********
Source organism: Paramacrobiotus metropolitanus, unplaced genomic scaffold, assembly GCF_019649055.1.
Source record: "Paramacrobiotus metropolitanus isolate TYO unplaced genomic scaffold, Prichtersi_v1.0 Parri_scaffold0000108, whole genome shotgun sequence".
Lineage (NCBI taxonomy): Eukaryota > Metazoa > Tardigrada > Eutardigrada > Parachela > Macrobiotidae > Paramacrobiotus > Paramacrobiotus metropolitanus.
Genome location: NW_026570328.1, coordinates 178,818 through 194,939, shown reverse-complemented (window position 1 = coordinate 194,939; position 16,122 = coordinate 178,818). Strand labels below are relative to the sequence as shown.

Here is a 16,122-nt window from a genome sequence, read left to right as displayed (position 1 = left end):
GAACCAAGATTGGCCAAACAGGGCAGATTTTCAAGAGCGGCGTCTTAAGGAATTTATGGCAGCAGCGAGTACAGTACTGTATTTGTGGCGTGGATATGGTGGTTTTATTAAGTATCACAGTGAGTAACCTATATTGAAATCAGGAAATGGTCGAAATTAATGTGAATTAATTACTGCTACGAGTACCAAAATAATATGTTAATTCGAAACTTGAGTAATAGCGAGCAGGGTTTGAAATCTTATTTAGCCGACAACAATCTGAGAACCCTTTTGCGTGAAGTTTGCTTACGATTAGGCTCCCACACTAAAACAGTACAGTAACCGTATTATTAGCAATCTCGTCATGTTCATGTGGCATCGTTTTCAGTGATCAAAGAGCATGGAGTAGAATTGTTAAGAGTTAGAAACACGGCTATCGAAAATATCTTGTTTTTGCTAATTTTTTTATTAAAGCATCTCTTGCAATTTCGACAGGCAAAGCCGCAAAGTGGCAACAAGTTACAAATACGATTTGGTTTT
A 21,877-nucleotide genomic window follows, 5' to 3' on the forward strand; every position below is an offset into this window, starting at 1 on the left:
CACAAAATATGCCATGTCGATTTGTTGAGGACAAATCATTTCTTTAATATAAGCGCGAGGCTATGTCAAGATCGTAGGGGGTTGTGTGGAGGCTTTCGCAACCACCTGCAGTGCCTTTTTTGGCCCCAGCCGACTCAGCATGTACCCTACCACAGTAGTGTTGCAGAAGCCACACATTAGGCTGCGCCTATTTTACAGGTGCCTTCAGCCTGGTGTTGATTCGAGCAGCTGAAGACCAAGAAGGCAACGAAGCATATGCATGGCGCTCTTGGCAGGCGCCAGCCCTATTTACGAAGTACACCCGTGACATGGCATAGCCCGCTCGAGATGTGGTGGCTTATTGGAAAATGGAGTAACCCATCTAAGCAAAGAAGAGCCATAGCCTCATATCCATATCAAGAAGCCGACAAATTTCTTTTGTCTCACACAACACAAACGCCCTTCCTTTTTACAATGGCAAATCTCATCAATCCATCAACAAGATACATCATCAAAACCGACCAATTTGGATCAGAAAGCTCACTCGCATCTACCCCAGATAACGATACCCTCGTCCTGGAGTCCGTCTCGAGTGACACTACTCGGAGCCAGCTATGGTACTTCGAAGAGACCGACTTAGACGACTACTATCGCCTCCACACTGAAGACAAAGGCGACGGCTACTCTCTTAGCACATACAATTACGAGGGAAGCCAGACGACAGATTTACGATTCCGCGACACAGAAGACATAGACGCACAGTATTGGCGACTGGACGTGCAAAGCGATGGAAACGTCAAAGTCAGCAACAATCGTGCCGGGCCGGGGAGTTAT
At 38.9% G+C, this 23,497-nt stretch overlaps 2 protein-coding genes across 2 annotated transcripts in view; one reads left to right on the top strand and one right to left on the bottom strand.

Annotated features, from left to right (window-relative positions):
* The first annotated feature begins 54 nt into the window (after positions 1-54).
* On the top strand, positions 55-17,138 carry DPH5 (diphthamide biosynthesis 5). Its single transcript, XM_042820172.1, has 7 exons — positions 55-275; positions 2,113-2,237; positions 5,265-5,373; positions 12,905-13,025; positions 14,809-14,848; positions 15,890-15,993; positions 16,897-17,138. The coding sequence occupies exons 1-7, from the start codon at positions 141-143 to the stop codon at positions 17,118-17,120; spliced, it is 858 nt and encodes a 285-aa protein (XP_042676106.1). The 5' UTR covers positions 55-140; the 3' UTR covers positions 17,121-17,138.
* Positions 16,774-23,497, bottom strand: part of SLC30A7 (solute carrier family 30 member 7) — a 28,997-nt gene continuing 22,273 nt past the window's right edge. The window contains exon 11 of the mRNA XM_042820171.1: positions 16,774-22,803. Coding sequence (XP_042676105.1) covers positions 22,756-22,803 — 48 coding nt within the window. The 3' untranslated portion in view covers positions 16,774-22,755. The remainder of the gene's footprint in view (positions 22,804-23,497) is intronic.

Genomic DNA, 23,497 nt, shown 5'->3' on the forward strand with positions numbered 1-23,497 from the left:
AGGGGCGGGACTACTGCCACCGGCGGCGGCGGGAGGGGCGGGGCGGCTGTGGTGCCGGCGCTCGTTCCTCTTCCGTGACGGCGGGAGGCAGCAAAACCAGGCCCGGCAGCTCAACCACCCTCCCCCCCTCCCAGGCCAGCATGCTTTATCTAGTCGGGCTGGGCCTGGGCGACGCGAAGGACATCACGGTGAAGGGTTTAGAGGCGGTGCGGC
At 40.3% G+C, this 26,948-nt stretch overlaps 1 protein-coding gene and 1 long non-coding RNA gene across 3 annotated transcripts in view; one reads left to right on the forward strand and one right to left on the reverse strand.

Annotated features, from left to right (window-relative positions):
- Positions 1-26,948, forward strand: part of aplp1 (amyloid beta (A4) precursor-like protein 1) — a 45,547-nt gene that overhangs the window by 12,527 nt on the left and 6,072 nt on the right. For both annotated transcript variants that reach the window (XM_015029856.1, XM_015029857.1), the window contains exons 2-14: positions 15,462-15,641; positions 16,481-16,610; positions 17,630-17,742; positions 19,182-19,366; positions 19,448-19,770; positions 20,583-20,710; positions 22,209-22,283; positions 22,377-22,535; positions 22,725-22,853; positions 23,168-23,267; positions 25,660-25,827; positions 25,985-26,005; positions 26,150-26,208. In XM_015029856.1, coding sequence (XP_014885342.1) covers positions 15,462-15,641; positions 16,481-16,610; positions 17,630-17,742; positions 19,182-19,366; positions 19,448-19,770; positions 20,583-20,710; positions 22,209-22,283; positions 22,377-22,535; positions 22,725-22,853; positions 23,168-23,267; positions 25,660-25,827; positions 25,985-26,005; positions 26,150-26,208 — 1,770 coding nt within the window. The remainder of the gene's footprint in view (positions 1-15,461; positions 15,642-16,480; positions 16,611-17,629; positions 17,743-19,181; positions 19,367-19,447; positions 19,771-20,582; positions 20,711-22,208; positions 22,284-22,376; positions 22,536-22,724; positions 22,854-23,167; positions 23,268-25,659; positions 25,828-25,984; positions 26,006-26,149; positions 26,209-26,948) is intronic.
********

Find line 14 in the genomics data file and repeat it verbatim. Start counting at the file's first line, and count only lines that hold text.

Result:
Genomic DNA, 23,497 nt, shown 5'->3' on the forward strand with positions numbered 1-23,497 from the left: